If you enjoy the convenience of home-delivered meal kits, but experience a twinge of guilt when you dispose of the copious packaging material, a recent study by the University of Michigan (U-M) should ease your conscience.
According to the U-M researchers, when they compared meals prepared from ingredients bought at a grocery store to meal kits, the grocery store meals produced one-third more greenhouse gas emissions than the meal kits.
In the U-M study, published in the scientific journal Resources, Conservation and Recycling, faculty and graduate students from the Center for Sustainable Systems in the School for Environment and Sustainability calculated the accumulated carbon footprint of every step in food and meal production, from the farm to the landfill.
The culprit in the environmental offense of meal prepping with grocery-store ingredients is food waste.
“Meal kits are designed for minimal food waste,” says Shelie Miller, senior author of the study. “So, while the packaging is typically worse for meal kits,” Miller continued, “it’s not the packaging that matters most. It’s food waste and transportation logistics that cause the most important differences in the environmental impacts of these two delivery mechanisms.”
Hello Fresh and Blue Apron were among the pioneers in meal kit home delivery services, an industry that grew almost 22% to an estimated $3.1 billion in sales in 2018, according to research company Packaged Facts.
The U-M researchers bought the ingredients for five two-person meals from Blue Apron and a grocery store. The main dish for the five meals included salmon, cheeseburgers, chicken, pasta, and salad. Greenhouse gas estimates from previous studies, measured in carbon dioxide equivalent emissions per meal (CO2e/meal), were calculated for each meal including packaging. The calculations encompassed agricultural production, packaging production, distribution, supply chain losses, consumption, and waste generation.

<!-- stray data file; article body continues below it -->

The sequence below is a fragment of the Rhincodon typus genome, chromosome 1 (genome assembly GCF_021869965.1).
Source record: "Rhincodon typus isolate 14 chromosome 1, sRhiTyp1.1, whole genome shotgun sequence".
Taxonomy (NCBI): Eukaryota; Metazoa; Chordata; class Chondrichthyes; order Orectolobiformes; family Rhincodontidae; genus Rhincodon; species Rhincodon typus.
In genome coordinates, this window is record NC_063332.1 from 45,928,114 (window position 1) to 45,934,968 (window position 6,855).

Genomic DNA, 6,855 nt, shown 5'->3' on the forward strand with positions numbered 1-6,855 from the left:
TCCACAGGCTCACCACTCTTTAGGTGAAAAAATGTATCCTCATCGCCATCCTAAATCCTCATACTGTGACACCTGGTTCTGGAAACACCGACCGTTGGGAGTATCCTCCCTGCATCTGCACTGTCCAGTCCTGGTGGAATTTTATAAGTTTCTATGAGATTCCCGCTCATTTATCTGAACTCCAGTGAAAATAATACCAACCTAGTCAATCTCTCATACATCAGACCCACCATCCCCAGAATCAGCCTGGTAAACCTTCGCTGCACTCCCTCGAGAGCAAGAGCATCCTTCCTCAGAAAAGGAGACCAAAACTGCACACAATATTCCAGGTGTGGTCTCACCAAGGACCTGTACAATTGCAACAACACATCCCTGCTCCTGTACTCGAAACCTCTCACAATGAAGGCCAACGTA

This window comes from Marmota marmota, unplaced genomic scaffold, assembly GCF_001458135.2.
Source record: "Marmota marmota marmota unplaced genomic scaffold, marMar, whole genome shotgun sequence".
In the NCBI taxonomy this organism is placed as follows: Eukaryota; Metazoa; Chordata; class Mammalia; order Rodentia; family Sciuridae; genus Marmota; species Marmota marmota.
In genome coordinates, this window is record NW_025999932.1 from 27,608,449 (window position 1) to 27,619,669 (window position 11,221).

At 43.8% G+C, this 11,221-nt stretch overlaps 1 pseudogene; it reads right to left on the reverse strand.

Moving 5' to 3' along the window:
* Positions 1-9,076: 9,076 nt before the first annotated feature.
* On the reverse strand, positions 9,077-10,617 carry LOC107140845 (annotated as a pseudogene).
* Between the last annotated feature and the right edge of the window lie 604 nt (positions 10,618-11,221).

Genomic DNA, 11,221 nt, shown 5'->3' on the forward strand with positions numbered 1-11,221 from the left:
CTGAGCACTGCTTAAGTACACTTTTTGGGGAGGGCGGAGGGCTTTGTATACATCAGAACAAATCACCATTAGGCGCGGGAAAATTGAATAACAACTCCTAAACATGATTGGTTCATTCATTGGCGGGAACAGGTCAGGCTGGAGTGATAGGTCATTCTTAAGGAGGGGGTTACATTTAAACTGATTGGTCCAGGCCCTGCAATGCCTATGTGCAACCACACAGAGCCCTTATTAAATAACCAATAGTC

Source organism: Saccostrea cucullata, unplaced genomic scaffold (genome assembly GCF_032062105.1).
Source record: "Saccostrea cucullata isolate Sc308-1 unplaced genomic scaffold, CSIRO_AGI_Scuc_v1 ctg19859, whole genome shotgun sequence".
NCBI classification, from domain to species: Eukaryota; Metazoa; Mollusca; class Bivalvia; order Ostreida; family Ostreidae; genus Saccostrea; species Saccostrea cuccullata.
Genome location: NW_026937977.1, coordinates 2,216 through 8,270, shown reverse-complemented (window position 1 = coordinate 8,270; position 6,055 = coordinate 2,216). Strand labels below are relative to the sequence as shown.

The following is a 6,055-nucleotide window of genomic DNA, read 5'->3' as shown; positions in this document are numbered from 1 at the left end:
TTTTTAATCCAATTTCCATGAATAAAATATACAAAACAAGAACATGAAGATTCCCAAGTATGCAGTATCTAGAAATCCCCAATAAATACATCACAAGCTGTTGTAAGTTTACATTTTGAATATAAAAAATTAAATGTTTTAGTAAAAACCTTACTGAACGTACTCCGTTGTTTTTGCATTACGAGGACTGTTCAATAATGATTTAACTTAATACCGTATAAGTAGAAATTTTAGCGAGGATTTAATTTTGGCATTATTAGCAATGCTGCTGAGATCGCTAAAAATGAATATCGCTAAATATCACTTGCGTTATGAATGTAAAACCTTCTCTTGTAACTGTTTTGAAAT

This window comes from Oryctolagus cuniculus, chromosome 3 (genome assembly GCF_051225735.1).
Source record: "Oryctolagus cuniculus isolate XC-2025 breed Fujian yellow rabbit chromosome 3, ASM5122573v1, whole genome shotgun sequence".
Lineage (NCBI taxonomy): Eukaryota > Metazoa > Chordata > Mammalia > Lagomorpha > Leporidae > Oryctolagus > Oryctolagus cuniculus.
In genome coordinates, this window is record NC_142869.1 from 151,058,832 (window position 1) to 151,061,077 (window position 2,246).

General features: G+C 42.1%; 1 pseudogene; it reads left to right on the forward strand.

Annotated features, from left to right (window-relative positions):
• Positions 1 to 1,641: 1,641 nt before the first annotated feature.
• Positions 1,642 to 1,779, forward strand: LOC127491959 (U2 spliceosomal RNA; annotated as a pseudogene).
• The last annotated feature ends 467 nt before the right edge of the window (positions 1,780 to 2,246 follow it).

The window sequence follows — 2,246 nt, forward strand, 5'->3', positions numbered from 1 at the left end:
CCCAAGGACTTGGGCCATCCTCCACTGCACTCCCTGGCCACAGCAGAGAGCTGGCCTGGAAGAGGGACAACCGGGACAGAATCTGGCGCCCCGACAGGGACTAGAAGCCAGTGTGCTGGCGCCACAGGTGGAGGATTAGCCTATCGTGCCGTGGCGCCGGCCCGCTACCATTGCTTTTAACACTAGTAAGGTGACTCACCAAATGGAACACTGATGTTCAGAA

There was a 33% difference between the emissions from meals prepared with food kits and grocery store ingredients. The average food kit meal scored 6.1 kg CO2e/meal, and the average grocery store meal measured 8.1 kg CO2e/meal.
Household food waste was higher for grocery store meals than the pre-portioned meal kits, but there was more packaging waste from the meal kits.
“We took a close look at the tradeoff between increased packaging and decreased food waste with meal kits, and our results are likely to be a surprise to many, since meal kits tend to get a bad environmental rap due to their packaging,” said Miller.
“Even though it may seem like that pile of cardboard generated from a Blue Apron or Hello Fresh subscription is incredibly bad for the environment,” Miller continued, “that extra chicken breast bought from the grocery store that gets freezer-burned and finally gets thrown out is much worse, because of all the energy and materials that had to go into producing that chicken breast in the first place.”
Last-mile emissions also factor in the lower environmental cost with meal kits. Meal kits delivered to homes by trucks on routes with many deliveries split the delivery cost while grocery store trips with personal vehicles result in the store-bought ingredients bearing the entire cost of the trip.
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